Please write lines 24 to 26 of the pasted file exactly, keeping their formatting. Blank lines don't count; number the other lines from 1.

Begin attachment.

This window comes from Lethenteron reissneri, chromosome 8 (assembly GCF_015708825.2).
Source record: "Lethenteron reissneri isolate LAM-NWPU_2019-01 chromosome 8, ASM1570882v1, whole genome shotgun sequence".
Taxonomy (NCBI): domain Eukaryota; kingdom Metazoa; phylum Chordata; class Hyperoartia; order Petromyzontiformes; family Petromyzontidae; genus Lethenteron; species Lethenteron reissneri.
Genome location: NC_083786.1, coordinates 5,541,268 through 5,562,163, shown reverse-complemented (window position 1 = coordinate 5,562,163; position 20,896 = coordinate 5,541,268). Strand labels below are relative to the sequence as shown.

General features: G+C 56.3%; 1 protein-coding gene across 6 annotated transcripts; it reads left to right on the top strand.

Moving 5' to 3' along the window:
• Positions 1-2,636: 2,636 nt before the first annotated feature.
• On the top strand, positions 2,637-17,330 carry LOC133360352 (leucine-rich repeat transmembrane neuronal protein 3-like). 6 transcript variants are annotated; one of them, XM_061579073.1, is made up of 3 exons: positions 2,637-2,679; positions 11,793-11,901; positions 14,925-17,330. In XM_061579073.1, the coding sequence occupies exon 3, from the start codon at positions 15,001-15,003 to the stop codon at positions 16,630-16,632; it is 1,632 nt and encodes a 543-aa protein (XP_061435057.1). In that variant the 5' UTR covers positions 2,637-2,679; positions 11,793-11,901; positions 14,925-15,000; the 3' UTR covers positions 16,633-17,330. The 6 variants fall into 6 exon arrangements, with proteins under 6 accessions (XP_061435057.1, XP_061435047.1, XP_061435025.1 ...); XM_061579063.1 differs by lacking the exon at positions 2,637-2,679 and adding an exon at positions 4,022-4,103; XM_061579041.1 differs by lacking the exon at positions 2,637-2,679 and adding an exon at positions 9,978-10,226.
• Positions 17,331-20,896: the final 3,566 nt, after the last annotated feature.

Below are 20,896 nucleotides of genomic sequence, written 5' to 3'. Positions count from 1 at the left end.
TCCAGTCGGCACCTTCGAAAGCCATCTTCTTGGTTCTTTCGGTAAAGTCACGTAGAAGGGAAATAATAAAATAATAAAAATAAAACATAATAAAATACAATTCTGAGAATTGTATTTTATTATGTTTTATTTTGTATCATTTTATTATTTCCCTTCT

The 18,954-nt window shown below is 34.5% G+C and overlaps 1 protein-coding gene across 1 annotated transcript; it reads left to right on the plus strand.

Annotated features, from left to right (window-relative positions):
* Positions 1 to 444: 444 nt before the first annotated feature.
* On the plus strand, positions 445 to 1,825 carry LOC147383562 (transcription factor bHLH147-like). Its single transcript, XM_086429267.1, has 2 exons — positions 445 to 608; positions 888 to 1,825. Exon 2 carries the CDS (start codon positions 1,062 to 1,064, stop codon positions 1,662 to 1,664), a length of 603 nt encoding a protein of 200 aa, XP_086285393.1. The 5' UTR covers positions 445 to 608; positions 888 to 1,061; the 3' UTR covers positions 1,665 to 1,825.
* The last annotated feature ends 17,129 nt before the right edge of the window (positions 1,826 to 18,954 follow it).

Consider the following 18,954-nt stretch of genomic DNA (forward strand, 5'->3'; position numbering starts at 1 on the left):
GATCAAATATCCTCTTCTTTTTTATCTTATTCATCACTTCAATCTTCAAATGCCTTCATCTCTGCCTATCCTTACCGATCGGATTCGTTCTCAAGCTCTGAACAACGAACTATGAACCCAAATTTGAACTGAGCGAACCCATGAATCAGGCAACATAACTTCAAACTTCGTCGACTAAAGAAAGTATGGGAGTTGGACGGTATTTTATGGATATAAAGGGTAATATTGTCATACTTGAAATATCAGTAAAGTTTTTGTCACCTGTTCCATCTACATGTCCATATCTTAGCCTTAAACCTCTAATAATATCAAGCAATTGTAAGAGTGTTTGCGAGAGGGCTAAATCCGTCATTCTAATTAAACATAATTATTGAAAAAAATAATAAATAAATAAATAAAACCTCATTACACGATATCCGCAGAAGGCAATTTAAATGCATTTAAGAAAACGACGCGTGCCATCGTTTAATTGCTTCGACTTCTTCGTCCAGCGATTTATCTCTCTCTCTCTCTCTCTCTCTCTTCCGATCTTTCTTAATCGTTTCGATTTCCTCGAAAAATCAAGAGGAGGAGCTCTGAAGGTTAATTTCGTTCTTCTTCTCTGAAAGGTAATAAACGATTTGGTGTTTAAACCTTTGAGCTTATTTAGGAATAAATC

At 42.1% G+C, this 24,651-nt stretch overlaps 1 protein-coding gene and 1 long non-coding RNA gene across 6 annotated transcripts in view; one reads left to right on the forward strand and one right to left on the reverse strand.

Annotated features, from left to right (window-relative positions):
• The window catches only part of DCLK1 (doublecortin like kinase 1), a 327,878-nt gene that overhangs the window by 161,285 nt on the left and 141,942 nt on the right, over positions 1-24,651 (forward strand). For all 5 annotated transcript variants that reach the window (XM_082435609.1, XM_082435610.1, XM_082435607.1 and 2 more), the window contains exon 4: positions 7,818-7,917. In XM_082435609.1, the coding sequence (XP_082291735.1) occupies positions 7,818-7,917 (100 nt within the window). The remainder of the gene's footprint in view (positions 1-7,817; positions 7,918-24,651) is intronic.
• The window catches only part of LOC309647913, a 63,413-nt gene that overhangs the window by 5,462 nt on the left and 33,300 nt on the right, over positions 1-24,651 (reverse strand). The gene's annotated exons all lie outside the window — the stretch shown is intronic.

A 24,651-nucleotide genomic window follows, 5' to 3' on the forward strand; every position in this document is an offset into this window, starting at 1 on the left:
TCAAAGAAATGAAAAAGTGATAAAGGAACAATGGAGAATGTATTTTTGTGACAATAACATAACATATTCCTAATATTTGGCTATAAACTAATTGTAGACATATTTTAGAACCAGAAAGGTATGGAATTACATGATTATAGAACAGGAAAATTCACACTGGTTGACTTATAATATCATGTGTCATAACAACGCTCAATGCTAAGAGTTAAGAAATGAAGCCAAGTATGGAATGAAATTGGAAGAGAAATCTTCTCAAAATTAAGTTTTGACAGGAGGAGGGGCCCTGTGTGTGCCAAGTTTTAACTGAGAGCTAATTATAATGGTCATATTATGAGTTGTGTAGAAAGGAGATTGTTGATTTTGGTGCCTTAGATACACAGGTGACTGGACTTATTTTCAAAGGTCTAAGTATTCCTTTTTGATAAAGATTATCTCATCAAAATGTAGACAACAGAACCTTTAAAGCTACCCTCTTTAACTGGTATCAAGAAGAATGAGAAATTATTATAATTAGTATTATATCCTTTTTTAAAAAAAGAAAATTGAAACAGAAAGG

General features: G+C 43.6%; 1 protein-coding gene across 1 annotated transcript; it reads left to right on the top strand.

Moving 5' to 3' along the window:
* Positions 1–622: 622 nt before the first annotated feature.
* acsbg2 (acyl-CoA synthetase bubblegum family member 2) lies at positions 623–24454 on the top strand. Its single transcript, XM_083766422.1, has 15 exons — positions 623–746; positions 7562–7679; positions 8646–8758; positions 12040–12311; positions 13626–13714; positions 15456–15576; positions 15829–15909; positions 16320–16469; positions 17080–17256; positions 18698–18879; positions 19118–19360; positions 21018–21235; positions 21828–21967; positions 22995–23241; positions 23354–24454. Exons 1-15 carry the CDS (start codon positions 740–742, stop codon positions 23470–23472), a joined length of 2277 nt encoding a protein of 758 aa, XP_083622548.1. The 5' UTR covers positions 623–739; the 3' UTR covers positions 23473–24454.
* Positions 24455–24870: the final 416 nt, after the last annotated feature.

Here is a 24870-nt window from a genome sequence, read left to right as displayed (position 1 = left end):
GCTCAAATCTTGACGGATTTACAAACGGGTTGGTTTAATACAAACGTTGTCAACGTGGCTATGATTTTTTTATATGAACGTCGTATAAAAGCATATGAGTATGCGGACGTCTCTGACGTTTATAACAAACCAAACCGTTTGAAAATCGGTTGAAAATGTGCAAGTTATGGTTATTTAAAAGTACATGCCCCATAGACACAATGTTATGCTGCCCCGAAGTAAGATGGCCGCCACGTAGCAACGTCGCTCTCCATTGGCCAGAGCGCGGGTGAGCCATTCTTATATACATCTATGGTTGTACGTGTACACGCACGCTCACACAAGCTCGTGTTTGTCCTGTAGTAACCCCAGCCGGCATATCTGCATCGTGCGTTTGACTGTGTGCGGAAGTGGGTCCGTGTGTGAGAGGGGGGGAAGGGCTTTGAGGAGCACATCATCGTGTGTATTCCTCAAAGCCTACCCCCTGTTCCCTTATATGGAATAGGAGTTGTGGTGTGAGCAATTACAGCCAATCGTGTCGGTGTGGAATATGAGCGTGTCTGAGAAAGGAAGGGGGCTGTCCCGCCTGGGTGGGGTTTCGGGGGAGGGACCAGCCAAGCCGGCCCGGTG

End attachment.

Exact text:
TCAAAGAAATGAAAAAGTGATAAAGGAACAATGGAGAATGTATTTTTGTGACAATAACATAACATATTCCTAATATTTGGCTATAAACTAATTGTAGACATATTTTAGAACCAGAAAGGTATGGAATTACATGATTATAGAACAGGAAAATTCACACTGGTTGACTTATAATATCATGTGTCATAACAACGCTCAATGCTAAGAGTTAAGAAATGAAGCCAAGTATGGAATGAAATTGGAAGAGAAATCTTCTCAAAATTAAGTTTTGACAGGAGGAGGGGCCCTGTGTGTGCCAAGTTTTAACTGAGAGCTAATTATAATGGTCATATTATGAGTTGTGTAGAAAGGAGATTGTTGATTTTGGTGCCTTAGATACACAGGTGACTGGACTTATTTTCAAAGGTCTAAGTATTCCTTTTTGATAAAGATTATCTCATCAAAATGTAGACAACAGAACCTTTAAAGCTACCCTCTTTAACTGGTATCAAGAAGAATGAGAAATTATTATAATTAGTATTATATCCTTTTTTAAAAAAAGAAAATTGAAACAGAAAGG

General features: G+C 43.6%; 1 protein-coding gene across 1 annotated transcript; it reads left to right on the top strand.

Moving 5' to 3' along the window: